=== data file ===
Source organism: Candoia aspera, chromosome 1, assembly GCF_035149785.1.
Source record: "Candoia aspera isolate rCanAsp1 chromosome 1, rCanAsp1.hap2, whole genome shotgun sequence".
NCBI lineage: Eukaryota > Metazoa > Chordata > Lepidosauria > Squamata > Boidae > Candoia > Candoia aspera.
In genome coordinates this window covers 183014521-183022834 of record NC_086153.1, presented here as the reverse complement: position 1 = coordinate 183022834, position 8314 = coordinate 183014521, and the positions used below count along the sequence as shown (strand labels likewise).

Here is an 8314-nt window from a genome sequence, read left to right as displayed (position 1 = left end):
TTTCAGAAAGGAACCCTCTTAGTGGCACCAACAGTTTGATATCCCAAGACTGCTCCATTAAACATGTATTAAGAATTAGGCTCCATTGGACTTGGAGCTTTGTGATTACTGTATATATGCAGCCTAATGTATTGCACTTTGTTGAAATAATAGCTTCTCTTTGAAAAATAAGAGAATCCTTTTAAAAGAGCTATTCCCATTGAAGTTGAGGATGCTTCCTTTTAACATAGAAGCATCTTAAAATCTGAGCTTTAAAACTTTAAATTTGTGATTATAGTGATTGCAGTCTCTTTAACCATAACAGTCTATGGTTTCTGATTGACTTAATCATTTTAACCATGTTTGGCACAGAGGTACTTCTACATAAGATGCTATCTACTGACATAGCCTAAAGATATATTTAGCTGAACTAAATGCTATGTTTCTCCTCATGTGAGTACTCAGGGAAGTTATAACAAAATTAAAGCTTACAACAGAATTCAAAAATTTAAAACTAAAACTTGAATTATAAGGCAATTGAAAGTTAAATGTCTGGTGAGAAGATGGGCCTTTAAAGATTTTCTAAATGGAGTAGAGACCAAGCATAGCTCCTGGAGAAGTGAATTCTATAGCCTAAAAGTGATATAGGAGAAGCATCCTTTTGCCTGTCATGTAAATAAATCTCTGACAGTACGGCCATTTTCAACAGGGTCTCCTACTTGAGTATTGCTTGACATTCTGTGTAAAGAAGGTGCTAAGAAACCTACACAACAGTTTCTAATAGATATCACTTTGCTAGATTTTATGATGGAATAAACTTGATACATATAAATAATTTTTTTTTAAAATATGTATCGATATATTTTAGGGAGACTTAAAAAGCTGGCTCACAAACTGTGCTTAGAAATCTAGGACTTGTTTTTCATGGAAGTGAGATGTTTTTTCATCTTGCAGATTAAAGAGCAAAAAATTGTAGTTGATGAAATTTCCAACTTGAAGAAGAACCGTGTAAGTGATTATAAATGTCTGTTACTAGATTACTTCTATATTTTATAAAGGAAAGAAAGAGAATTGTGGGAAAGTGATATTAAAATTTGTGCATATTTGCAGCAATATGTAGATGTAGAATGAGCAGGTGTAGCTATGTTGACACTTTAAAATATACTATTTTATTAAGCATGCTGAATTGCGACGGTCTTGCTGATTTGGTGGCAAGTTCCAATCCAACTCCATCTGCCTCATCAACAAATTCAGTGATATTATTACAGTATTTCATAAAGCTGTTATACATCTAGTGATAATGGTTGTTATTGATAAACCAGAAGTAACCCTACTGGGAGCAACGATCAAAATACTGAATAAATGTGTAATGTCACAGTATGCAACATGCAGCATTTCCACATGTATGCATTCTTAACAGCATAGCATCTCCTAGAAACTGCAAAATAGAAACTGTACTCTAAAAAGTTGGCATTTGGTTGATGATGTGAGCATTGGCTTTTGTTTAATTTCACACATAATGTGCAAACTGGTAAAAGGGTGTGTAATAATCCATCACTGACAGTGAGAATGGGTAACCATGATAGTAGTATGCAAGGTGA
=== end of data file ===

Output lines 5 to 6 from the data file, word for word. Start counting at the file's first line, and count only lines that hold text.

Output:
Here is an 8314-nt window from a genome sequence, read left to right as displayed (position 1 = left end):
TTTCAGAAAGGAACCCTCTTAGTGGCACCAACAGTTTGATATCCCAAGACTGCTCCATTAAACATGTATTAAGAATTAGGCTCCATTGGACTTGGAGCTTTGTGATTACTGTATATATGCAGCCTAATGTATTGCACTTTGTTGAAATAATAGCTTCTCTTTGAAAAATAAGAGAATCCTTTTAAAAGAGCTATTCCCATTGAAGTTGAGGATGCTTCCTTTTAACATAGAAGCATCTTAAAATCTGAGCTTTAAAACTTTAAATTTGTGATTATAGTGATTGCAGTCTCTTTAACCATAACAGTCTATGGTTTCTGATTGACTTAATCATTTTAACCATGTTTGGCACAGAGGTACTTCTACATAAGATGCTATCTACTGACATAGCCTAAAGATATATTTAGCTGAACTAAATGCTATGTTTCTCCTCATGTGAGTACTCAGGGAAGTTATAACAAAATTAAAGCTTACAACAGAATTCAAAAATTTAAAACTAAAACTTGAATTATAAGGCAATTGAAAGTTAAATGTCTGGTGAGAAGATGGGCCTTTAAAGATTTTCTAAATGGAGTAGAGACCAAGCATAGCTCCTGGAGAAGTGAATTCTATAGCCTAAAAGTGATATAGGAGAAGCATCCTTTTGCCTGTCATGTAAATAAATCTCTGACAGTACGGCCATTTTCAACAGGGTCTCCTACTTGAGTATTGCTTGACATTCTGTGTAAAGAAGGTGCTAAGAAACCTACACAACAGTTTCTAATAGATATCACTTTGCTAGATTTTATGATGGAATAAACTTGATACATATAAATAATTTTTTTTTAAAATATGTATCGATATATTTTAGGGAGACTTAAAAAGCTGGCTCACAAACTGTGCTTAGAAATCTAGGACTTGTTTTTCATGGAAGTGAGATGTTTTTTCATCTTGCAGATTAAAGAGCAAAAAATTGTAGTTGATGAAATTTCCAACTTGAAGAAGAACCGTGTAAGTGATTATAAATGTCTGTTACTAGATTACTTCTATATTTTATAAAGGAAAGAAAGAGAATTGTGGGAAAGTGATATTAAAATTTGTGCATATTTGCAGCAATATGTAGATGTAGAATGAGCAGGTGTAGCTATGTTGACACTTTAAAATATACTATTTTATTAAGCATGCTGAATTGCGACGGTCTTGCTGATTTGGTGGCAAGTTCCAATCCAACTCCATCTGCCTCATCAACAAATTCAGTGATATTATTACAGTATTTCATAAAGCTGTTATACATCTAGTGATAATGGTTGTTATTGATAAACCAGAAGTAACCCTACTGGGAGCAACGATCAAAATACTGAATAAATGTGTAATGTCACAGTATGCAACATGCAGCATTTCCACATGTATGCATTCTTAACAGCATAGCATCTCCTAGAAACTGCAAAATAGAAACTGTACTCTAAAAAGTTGGCATTTGGTTGATGATGTGAGCATTGGCTTTTGTTTAATTTCACACATAATGTGCAAACTGGTAAAAGGGTGTGTAATAATCCATCACTGACAGTGAGAATGGGTAACCATGATAGTAGTATGCAAGGTGA